Last night I saw the stand-up comedian Luisa Omielan at the Comedy Café Theatre in Shoreditch. It was a free show, supported by Ellie Taylor, called What Would Beyonce Do? Contrasting her own life with that of the millionaire superstar, Omielan talked about all the things you might expect - independence, boyfriends and paying those bills bills bills. The comedian was a hit in Edinburgh this year and I can see why.
Omielan had bags of personality and told some cracking stories. But most of all, I enjoyed how physical her performance was. Blaring out clips of various Beyonce tracks, Omielan danced around the stage and out into the audience, comically gyrating up against people and generally shakin' her thing. Basically, she was loving it, loving her body, loving being out there in the crowd.
It got me thinking about how the body should be a thing of pleasure. Okay, inevitably it'll always also be a thing of pain but ultimately, either way, it should be something we constantly explore and use in different ways. As Baz Luhrmann puts it in his song:
Enjoy your body, use it every way you can… don’t be afraid of it, or what other people
think of it, it’s the greatest instrument you’ll ever own.
But for many of us, particularly women, it's a source of worry and shame. We feel it's ugly, too large, or it's just somehow out-of-place in the world. I think we can all agree this is terrible yet, rather than constantly trying to fight these feelings, maybe we should declare apathy for the idea of beauty as something utterly serious and compelling. This is a hard task, I know. But I believe that's where comedy comes in. It affords us a side-position where, while still engaged in notions of beauty, we disrupt these and deflate their significance. It seems likely that we'll always want to be more beautiful. Yet if we laugh at ourselves and see things from a comical stance, we open up space in which to play and perform in new ways.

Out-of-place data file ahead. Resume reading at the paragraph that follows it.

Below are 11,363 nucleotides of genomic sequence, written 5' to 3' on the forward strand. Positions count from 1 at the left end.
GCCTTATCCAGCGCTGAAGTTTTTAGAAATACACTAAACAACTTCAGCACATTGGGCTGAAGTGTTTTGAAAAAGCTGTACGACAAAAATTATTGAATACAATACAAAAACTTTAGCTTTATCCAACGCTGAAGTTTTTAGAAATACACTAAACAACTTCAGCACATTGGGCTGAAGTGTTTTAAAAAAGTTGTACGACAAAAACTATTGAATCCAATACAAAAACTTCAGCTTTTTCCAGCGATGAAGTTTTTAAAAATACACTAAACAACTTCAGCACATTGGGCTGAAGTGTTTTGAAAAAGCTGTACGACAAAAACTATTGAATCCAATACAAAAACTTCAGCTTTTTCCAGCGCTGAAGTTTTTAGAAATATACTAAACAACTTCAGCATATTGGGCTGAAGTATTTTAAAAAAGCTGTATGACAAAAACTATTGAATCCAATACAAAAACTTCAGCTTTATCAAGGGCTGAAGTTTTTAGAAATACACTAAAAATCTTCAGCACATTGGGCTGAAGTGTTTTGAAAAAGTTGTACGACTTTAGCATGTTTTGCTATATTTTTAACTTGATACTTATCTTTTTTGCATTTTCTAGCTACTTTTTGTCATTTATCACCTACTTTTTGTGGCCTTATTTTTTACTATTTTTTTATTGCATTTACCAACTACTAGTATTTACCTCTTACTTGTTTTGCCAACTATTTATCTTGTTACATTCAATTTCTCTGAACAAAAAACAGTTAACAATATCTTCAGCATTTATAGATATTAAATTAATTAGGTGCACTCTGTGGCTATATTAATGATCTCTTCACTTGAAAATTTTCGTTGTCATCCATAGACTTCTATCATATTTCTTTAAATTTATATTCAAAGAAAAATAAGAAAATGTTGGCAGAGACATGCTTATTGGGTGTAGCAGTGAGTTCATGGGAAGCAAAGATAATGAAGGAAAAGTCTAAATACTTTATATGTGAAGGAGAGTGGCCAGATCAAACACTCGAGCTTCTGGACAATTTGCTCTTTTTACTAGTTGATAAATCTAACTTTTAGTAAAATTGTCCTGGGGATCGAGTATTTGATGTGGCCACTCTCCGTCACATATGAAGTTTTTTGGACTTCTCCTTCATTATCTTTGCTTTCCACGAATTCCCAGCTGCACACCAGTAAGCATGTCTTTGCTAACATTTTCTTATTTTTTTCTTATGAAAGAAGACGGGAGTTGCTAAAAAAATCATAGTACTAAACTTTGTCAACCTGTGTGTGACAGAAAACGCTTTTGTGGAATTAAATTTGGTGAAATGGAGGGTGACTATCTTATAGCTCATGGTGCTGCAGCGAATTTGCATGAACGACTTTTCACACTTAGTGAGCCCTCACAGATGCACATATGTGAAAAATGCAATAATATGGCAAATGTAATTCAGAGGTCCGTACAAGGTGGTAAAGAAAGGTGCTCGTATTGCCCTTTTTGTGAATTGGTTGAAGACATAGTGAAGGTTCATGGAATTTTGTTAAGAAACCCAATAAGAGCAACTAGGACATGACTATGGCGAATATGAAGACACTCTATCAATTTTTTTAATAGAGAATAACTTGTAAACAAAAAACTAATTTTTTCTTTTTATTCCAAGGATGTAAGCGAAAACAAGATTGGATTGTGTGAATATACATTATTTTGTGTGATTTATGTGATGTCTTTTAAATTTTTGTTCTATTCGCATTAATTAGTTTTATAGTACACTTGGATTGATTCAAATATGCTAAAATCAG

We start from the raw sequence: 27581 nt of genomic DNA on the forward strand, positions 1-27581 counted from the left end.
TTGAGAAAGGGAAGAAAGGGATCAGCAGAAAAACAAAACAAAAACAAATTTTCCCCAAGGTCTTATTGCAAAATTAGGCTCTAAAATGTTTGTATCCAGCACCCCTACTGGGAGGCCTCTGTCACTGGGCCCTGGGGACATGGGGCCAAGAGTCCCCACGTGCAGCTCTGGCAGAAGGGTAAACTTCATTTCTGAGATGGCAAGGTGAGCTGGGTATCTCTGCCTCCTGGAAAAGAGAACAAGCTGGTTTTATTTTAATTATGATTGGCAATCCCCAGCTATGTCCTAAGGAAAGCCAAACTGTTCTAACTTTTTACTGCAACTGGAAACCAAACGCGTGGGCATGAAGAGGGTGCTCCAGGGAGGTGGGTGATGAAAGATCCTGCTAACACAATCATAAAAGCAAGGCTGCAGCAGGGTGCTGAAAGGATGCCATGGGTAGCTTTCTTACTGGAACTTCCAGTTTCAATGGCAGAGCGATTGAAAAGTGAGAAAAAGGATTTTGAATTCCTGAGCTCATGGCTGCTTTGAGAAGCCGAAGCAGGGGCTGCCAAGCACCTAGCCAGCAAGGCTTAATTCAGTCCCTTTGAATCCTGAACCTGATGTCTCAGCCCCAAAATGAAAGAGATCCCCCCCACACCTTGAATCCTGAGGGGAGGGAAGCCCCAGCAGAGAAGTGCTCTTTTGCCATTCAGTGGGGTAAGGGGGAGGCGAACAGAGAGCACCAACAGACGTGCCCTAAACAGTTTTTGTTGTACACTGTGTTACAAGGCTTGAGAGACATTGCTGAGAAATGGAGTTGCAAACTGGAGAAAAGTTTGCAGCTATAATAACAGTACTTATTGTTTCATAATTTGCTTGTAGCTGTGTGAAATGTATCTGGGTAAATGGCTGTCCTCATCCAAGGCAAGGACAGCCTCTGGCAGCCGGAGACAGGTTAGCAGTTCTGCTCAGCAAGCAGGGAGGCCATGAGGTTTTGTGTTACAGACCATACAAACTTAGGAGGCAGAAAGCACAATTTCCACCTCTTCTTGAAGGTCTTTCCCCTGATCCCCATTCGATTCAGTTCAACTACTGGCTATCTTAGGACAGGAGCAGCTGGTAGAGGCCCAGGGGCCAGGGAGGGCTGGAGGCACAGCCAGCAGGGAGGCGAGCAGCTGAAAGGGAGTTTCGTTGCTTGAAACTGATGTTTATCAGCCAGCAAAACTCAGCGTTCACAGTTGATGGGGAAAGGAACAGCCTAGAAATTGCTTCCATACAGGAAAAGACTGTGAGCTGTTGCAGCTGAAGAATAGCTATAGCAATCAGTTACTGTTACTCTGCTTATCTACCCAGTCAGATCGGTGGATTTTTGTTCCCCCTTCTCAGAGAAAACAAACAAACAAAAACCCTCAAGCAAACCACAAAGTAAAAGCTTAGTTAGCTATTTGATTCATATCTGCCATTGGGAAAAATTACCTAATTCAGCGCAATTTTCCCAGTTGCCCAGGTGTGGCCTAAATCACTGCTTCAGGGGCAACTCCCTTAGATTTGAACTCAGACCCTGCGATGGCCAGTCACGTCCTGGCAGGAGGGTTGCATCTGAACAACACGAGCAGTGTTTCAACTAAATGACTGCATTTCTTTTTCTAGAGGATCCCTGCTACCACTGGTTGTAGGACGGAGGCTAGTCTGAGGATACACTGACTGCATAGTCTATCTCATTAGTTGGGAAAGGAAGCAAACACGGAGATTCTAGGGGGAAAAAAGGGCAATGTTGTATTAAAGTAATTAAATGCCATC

Omielan was going through lots of emotions on stage including, towards the end, lying in a crumbled heap pretend-sobbing. The heartbreak she spoke of was pretty intense in some ways yet, we all laughed because life can be both funny and sad at the exact same time. And as women, we try to be independent, we try to be sexy, but ultimately we should also just try to laugh.
Sunday, 21 October 2012
I wasn't sure about 'Miranda' to begin with, the sitcom seemed clunky and over-the-top. But I wanted to like it, in that way you do when you believe in the concept behind something. And it kept popping up on my TV screen, so I gave it a go. And slowly but surely I saw what other people saw - this big, lovable, embarrassing character who never quite gets it right but keeps on trying.
Well, Miranda Hart has a new book out, 'Is It Just Me?', and is holding an event tomorrow night (Monday 22 October) at the Lyric Theatre. At £21 a ticket, it's pretty steep - although it does include a signed copy of the new book. Plus she's amazing.
Tuesday, 16 October 2012
In what ways can laughter and comedy be used to explore feminism? This question is not new, I know. But I'd like to find out about what's going on today in London and beyond. Which women are laughing the longest, in what ways and why? I propose to discuss this here. Comments/replies/outraged rebuttals all welcome.